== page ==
The Pajama Game
At the Shubert
The format for reviewing musicals this season has become sadly routine. The critics regularly begin by sighing that Shirley Booth (or Alfred Drake, or Gwen Verdon, or Jeanmaire) is delightful but that the show's book (or music, or lyrics, or both) is far below par. In The Pajama Game, the balance is finally restored: the excellent cast must compete with the script and score for the evening's honors. As a result, the intermission in The Pajama Game is an unpardonable intrusion and the final curtain falls hours too soon. It is the most consistently entertaining musical in several years.
Based on the novel "7 1/2 Cents" by Richard Bissell, the show concerns life in a pajama factory. What this setting lacks in glamour, the cast more than makes up. Janis Paige, who desported in her unmentionables in Remains To Be Seen, is back in fine voice and better shape. Best of all, Jerome Robbin has discovered a dancer, Carol Haney, who scores the biggest personal hit since Carol Channing extolled the virtues of precious stones. Miss Haney, after proving in the first act that she is no slouch in the slither-and-sling category, dresses like a man for a dance number, "Steam Heat." By dint of talent and personality, Miss Haney overcomes the understandable audience disappointment at this deception and turns the routine into the evening's highpoint. She also sings the show's best novelty, "Hernando's Hideaway," a nonsensical little tango which she tears into with grim intensity. Since the lyrics are something like: "At the Golden Finger Bowl or anywhere you go, You'll meet your Uncle Max and everyone you know," you might guess that no one takes the songs, or the show, very seriously.
For that reason, it is surprising that The Pajama Game has a substantial plot. John Raitt plays the superintendent of a Sleeptite factory who is in love with a labor agitator, played, whenever possible in black lingerie, by Miss Paige. Their romance is hindered, though not drastically, by a strike of the workers for a 7 1/2 cents wage increase. All ends happily, however, in a burst of song and gaudy pajamas.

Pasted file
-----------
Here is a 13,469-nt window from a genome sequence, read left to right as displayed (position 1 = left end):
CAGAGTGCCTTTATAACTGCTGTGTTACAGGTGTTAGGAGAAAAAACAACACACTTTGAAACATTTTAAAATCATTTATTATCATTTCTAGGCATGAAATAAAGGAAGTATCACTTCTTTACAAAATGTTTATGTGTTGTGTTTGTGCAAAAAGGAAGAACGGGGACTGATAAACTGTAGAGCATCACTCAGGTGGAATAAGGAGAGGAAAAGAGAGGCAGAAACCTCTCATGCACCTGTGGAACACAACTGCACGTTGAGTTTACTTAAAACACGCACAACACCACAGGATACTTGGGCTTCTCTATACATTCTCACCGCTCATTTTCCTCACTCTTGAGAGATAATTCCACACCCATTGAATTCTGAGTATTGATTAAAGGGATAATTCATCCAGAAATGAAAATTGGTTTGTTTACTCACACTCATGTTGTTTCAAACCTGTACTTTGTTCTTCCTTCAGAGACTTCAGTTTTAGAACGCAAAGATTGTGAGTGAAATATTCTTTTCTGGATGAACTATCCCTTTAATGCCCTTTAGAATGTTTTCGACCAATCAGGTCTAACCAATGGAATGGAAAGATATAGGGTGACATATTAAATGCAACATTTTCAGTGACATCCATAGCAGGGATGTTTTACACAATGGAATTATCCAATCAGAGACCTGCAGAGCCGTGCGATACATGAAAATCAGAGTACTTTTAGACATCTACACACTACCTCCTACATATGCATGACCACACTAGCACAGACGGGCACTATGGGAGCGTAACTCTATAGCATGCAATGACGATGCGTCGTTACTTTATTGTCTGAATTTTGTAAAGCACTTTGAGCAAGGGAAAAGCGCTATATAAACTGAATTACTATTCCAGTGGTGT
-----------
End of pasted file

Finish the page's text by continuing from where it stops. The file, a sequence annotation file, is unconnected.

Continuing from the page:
Since Raitt's voice is forceful and pleasant and Miss Paige's acting is the same, they make a good team. But, on the show's best ballad, "Hey, There," there is a more unique coupling. Raitt booms the tune into a dictaphone, allowing one of those duets with himself which now pervade popular music. This technique is not new to composers Adler and Ross who have had more experience in Tin Pan Alley than on Broadway. Their songs, including "I'm Not At All In Love," "Her Is," and "I Love You More," will probably do double duty both in the show and on the Hit Parade.
Director George Abbot has surrounded his chief assets with other gilt-edged securities. Eddie Foy, Jr., charged with providing much of the comedy, does well indeed when he doesn't reach too far into burlesque for his material. And since--with Mae Barnes turning the tide for By the Beautiful Sea-- this looks like a big year for fat women on Broadway, Reta Shaw is on hand to bolster numbers like "I'll Never Be Jealous Again."
If the perfectionist must have something to carp at in The Pajama Game, he can pick on the scenery by Lemucl Ayers which is not up to recent musical sets. With Misses Hancy and Paige in the cast, on the other hand, the show's best scenery was not designed by man.